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More from the CHFA on NPN Licensing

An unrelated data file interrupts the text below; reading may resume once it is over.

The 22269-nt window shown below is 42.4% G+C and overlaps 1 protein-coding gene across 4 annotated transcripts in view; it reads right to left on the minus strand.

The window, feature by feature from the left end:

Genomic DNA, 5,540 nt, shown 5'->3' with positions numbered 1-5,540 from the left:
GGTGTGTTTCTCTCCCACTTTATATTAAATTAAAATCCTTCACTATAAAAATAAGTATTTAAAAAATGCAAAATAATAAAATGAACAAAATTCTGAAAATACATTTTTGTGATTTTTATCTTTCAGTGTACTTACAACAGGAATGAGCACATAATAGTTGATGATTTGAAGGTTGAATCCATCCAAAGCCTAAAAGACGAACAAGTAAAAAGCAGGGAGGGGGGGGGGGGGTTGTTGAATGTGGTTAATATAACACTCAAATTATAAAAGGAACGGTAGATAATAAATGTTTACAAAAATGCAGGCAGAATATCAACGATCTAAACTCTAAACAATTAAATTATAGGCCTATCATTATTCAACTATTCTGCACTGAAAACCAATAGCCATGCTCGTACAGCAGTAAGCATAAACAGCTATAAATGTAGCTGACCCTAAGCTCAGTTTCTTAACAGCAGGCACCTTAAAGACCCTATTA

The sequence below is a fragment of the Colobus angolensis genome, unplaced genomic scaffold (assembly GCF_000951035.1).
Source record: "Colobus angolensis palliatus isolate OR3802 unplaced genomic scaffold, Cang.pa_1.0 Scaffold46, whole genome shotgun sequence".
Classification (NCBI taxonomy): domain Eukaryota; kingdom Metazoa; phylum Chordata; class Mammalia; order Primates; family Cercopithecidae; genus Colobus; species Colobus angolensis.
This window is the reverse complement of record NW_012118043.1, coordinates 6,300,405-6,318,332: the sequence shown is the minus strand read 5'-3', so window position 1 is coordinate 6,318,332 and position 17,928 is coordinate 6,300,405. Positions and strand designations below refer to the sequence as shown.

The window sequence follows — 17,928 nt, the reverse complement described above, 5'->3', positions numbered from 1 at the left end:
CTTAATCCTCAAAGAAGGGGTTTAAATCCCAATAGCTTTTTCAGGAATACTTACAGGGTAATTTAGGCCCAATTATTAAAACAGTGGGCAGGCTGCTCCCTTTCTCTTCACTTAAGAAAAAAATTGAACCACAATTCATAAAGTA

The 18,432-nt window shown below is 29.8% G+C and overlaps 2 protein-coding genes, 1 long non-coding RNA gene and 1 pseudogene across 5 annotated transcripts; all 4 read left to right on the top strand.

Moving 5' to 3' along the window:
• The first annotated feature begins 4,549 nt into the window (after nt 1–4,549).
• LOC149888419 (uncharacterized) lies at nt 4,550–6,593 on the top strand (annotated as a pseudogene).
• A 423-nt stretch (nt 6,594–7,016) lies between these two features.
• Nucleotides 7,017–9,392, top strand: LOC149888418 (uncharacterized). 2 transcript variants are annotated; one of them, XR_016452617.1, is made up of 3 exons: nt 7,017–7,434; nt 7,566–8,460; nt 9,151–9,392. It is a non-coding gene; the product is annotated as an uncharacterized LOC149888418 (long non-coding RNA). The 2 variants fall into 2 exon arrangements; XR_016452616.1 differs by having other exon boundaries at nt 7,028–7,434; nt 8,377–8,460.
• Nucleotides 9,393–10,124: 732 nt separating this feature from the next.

Further to our last post about NHN quality in Canada - here are some details via the CHFA about how companies go about actually getting their licenses to sell NHP's. Ten-Day Licensing Under the “Management of product licence applications for natural health products,” products eligible for approval within 10 days are part of what NNHPD considers Class I products. To be eligible for this category, the product must comply with all parameters of an individual (a single) Health Canada monograph. Monographs are documents developed and maintained by NNHPD that contain a compilation of the known efficacy and safety information of a certain well-known ingredient. The use of a monograph is efficient for both applicants and the NNHPD since the safety and efficacy of the ingredient has already been established by Health Canada when it is used under the conditions specified in the monograph. Since the information needed to support the safety and efficacy has been vetted and is thoroughly understood, an applicant can attest to meeting the monograph for their product and the application is then reviewed for completeness. These applications are for the lowest risk, highest certainty products. To add further scrutiny to the review, NNHPD conducts random and risk-based post-licensing audits of monograph-based applications. This ensures that the parameters against which applicants have attested were met. DNA Testing Scientific developments in quality assurance testing and analytical methodologies continue to evolve worldwide. As new technologies are developed, those technologies may lead to new test methods and analytical procedures that are faster, cheaper and more precise. However, emerging test methods must be validated for accuracy and acceptability before being promoted for general use. As an example, the use of DNA barcoding technology for testing the identity of botanical products is useful but presently limited. DNA testing is rarely able to properly identify chemically complex herbal extracts, as little or no DNA is extracted during the extraction processes. This technology would be more appropriate for raw material identification than herbal extracts found in finished products. In the case of DNA testing specifically for finished products containing herbal ingredients, additional scientific analysis should be used to confirm the initial DNA results. Drawing conclusions on the basis of one testing technology from one laboratory should only be considered as preliminary and requires further substantiation. Canada’s Natural Health Product Regulations reinforce that quality assurance and quality control are critical for manufacturing safe and effective NHPs. Canadian consumers demand and deserve safe and high-quality NHPs. CHFA supports this demand and encourages the entire supply chain, from raw material suppliers to NHP manufacturers, to use recognized quality standards that are well characterized and deemed fit for purpose. Evidence Evidence requirements for natural health products are proportional to the level of risk of the product. The referenced slide in The Fifth Estate episode referring to weak evidence is from a presentation given in 2012, prior to the implementation of the current risk-based system. Since then, Health Canada has published two guidance documents that outline evidence criteria for NHPs. Under these documents, NHPs that are defined as medium- to high-risk require phase III or IV clinical studies or well-designed meta-analysis to demonstrate safety and efficacy. On the other hand, low-risk NHPs that make general claims for minor, self-resolving health conditions or for general health maintenance claims have evidence requirements that reflect the low-risk nature of these products. Evidence such as traditional/botanical medicine textbooks or published peer-reviewed studies are acceptable as long as the entirety of evidence submitted supports the safety and efficacy of these low-risk products. The guidance documents also provide predictable, consistent and clear instructions on what is required when filing a product licence application. These new tools have drastically improved the quality of submissions as applicants now know with greater certainty what evidence is likely to be acceptable to Health Canada. Vitamins and Minerals Products In Canada, the commercial sale of NHPs is strictly regulated by the “Natural Health Products Regulations,” which requires products to be licensed by NNHPD before they can be sold. In order to be licensed, a product must demonstrate that it is safe, effective and high quality. An important tool for product licensing is product monographs for common medicinal ingredients found in many NHPs. A product monograph is a factual scientific document on the specific medicinal ingredient that prescribes the safe and effective dose, as well as other parameters. Using vitamin D as an example, the monograph outlines a maximum daily dose of 1,000 IU. If using a monograph to get a licence, NNHPD does not permit products providing more than 1,000 IU on a daily basis. As of today, there are no licensed products on the Canadian market with daily doses of vitamin D greater than 1,000 IU. Companies seeking a licence for a product containing more than 1,000 IU per day would be required to submit additional safety and efficacy evidence to support the dose. NNHPD would thoroughly review the application and supporting documents to ensure it is, in fact, safe and effective. CHFA recommends consulting a health care practitioner prior to making changing a health care regime. Role of the Inspectorate The slide in The Fifth Estate episode referring to the “Role of the Inspectorate” that discusses NHP complaints and quality is from a 2012 presentation. As of June 2014, there are 54,706 licences issued by NNHPD, representing 81,629 products on the market. There are approximately seven times more licensed NHPs on the market than licensed prescription and non-prescription drugs, combined. The statistic doesn’t surprise us when you take into consideration the sheer number of licensed NHPs on the market compared to other health products. Another important point regarding the Fifth Estate episode is the fact that the Inspectorate receives complaints for numerous product-related issues. Complaints can range from low-risk complaints, to not tasting as desired, to concerns regarding public health. After the Inspectorate has verified the complaints for risks to health and safety, only the legitimate complaints are pursued by the Inspectorate. The Fifth Estate 2012 presentation statistic reflects all complaints submitted to the Inspectorate and not just the identified legitimate complaints.